The best part was definitely when I worked in Advisory, it was nine to five and really relaxed, you have a big team so your tasks are a bit easier and spread across loads of people.  Whereas Audit is quite tight, it’s longer hours and really fast paced, because you have tight deadlines. Audit was the hardest, but I think I learned so much from it; about Audit in general and the basic skills you need.  Working on Excel, you pick it up so much quicker when you’re in a fast-paced environment, picking up shortcuts and stuff.  You also develop your soft skills, you have to email clients a lot.  My manager would review my emails and teach me how to word things. When I go back to Germany next year, I’ve asked to do six months in Audit, six months in Advisory, so I get a bit of a break. 

I’m so thankful that I get to go back. my contract starts first of July.  In my final month, my counsellor was asking, What are your plans? Why don’t you apply here? I said, Okay, how do I do that? He told me to come with him, we sat down with the partner and I actually managed to negotiate a promotion! So I’ll be going as an Associate Level two, rather than starting as a Graduate Associate. That was a big deciding factor for me going to Germany because it’s a big move but I plan on staying there for at least two years.  

The placement has definitely been the most important part of forwarding my career. 

A Typical Day in Placement

It depends. In Audit, it was waking up very early. Travelling to the client, it’s a lot different from being in the office, you’re at your laptop with coffee constantly.  It’s a lot more client based because you’re actually at the client’s office. So you pop around asking questions and you get home quite late. The week can be quite tough. Audit is like consultancy, you go out to the customer and the customer expects you there at nine o’clock or earlier.  We tend to be the last people to leave too, because that’s what the client sees. They’re paying big money for it so they expect more. There was also a lot more work, because there were only three of us in the group but you learn so much more in that environment, you’re working close up with higher people, people who have experience.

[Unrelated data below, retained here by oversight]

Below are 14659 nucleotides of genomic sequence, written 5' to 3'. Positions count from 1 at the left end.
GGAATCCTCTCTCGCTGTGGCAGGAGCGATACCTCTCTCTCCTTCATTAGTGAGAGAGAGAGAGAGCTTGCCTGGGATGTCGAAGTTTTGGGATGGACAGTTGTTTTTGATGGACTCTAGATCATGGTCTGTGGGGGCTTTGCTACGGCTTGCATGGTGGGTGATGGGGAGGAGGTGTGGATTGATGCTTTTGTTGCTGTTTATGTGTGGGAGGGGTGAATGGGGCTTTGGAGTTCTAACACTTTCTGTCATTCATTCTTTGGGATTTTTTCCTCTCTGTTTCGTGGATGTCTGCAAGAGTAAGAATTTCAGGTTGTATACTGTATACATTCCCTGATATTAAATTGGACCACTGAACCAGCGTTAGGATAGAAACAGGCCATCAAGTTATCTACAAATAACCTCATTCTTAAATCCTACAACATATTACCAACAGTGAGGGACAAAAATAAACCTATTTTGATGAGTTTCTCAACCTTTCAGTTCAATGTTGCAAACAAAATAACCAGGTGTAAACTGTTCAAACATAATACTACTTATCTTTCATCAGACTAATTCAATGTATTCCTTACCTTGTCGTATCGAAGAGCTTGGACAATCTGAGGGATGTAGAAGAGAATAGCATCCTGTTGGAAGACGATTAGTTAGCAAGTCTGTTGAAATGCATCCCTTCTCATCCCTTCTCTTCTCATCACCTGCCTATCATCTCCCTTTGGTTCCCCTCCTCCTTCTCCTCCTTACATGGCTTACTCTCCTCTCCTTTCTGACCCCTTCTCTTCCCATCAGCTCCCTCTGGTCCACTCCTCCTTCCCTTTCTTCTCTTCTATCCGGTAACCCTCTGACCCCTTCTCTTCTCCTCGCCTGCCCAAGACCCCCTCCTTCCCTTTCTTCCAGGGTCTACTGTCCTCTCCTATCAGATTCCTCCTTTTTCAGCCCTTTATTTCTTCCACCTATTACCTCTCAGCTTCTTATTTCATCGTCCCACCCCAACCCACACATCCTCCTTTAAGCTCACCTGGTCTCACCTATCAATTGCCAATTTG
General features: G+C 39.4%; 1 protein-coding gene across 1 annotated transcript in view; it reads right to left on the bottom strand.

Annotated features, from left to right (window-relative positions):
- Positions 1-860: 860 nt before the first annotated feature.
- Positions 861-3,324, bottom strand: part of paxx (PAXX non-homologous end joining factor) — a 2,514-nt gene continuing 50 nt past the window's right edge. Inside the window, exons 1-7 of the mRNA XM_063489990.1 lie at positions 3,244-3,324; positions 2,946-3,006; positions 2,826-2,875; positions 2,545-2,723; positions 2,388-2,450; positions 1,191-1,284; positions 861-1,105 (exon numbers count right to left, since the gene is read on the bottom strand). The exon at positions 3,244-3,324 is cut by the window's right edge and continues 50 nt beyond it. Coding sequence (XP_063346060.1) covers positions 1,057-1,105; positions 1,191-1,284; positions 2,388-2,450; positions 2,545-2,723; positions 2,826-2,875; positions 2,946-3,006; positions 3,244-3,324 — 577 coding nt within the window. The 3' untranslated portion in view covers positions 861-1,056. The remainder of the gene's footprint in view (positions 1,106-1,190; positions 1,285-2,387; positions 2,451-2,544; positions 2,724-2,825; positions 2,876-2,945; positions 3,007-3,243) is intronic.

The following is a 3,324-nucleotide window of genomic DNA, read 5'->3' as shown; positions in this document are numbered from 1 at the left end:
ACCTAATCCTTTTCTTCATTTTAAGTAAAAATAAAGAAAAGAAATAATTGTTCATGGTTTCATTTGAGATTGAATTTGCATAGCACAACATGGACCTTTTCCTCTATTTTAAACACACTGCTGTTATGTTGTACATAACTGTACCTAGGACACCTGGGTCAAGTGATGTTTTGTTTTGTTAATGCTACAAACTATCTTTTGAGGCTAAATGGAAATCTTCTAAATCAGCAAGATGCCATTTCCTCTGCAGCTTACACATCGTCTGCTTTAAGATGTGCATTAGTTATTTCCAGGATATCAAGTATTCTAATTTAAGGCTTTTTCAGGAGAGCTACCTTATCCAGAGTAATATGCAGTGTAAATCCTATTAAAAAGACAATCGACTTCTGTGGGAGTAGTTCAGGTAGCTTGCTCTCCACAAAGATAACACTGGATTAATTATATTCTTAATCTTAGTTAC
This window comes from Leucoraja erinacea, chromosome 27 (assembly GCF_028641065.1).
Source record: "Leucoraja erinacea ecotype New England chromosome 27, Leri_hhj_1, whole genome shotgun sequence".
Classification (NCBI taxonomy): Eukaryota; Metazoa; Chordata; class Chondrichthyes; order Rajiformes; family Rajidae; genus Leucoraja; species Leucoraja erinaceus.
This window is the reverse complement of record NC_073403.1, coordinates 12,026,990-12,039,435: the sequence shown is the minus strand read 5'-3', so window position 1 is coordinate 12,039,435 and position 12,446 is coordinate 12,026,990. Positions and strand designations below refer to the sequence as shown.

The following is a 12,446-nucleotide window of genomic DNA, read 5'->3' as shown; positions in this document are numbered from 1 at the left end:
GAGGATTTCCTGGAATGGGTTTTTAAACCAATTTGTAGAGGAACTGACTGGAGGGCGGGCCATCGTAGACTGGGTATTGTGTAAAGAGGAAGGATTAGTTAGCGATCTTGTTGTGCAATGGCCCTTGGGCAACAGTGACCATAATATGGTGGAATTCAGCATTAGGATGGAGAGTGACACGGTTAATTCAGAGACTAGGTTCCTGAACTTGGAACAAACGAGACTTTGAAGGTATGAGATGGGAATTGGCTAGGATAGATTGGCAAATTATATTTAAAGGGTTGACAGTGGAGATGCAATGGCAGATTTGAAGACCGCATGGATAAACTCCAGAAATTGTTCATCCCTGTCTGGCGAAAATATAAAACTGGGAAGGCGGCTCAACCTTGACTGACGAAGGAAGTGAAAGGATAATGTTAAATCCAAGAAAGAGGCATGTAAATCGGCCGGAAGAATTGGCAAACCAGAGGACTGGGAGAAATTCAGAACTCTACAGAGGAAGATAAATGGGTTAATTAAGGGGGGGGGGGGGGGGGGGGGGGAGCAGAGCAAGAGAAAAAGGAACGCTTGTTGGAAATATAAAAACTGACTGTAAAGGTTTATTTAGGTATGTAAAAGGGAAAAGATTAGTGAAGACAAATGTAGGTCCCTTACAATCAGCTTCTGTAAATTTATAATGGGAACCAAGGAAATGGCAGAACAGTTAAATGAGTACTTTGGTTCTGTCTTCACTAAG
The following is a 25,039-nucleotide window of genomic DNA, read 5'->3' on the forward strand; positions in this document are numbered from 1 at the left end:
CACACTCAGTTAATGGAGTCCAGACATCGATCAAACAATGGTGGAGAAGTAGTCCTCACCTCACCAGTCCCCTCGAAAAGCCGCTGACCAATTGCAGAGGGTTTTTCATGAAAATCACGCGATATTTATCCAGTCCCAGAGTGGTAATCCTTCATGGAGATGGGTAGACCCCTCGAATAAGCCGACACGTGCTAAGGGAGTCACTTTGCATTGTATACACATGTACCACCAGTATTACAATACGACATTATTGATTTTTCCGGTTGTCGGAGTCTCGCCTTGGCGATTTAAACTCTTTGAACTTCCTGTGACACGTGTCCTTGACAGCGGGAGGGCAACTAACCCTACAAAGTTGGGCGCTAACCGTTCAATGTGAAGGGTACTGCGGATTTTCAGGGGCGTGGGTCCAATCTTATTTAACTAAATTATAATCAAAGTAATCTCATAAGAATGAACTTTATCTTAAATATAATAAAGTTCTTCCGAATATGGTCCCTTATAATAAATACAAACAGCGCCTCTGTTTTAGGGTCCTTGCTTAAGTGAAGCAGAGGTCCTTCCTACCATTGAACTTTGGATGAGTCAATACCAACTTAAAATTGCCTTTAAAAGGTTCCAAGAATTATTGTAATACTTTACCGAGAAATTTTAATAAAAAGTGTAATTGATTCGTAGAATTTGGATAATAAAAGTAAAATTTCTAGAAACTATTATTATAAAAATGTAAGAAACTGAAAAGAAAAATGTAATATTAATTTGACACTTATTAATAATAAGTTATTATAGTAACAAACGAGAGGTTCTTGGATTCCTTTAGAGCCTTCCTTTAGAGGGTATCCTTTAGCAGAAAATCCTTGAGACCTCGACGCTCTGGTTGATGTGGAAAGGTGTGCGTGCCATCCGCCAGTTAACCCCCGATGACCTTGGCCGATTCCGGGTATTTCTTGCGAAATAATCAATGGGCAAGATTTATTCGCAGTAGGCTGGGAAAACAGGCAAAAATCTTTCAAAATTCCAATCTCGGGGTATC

Then, in Advisory, I had a bit more of a lie in! The office is a huge building, you can sit wherever you like, there’s no set seats.  Everything is glass, open plan, even the partners don’t have a private space, everything is transparent. It’s a bigger group so it’s more social. You go for lunch with a big group of people. You finish at five o’clock and everyone rushes out.   

The Salford Experience

The modules I studied are really good. You get a broad range of modules so you do learn a lot. It’s really hard to prepare yourself for work. People do different placements. So it’s hard to say, Okay, we’re going to learn this and you’ll be able to apply it at work. When I had to do my feedback on what I could have learned differently, the only thing is, I think, more Excel based learning. You really underestimate how much you use Excel when you go into work.   

My University Supervisor had Skype interviews with my counsellor from EY, we were constantly emailing. This meant that they were always in communication and making sure I was set up for the job and getting on well.  

Coming to Salford has been great experience and I’m looking forward to finishing my final year. 

A Future Career

My aim is to become a manager at one of the big four firms! 

When I join as an Associate next year, it’s automatic progression up into Manager. So in two years I become a Senior, then I think it’s another three years and I become Manager. 

The money in London for graduates is nothing like Frankfurt, they offered me double what London was offering me, but then it changes. When you become a manager there’s more money in London. Once you hit Senior, you have so many options to go for. They encourage you to go to the US for three months. They say it’s crazy, working seven days a week, but the amount you learn in those three months is something you learn in two years elsewhere. When you have had that experience, you can then go anywhere in the world. 

I hope to complete the professional qualifications in the next two years. Of course, Salford has the most accounting exemptions you can get.  It was one of the main reasons for coming to Salford, because I knew I wanted to do the ACA qualification and, out of the universities I applied for, they were offering the top exemptions.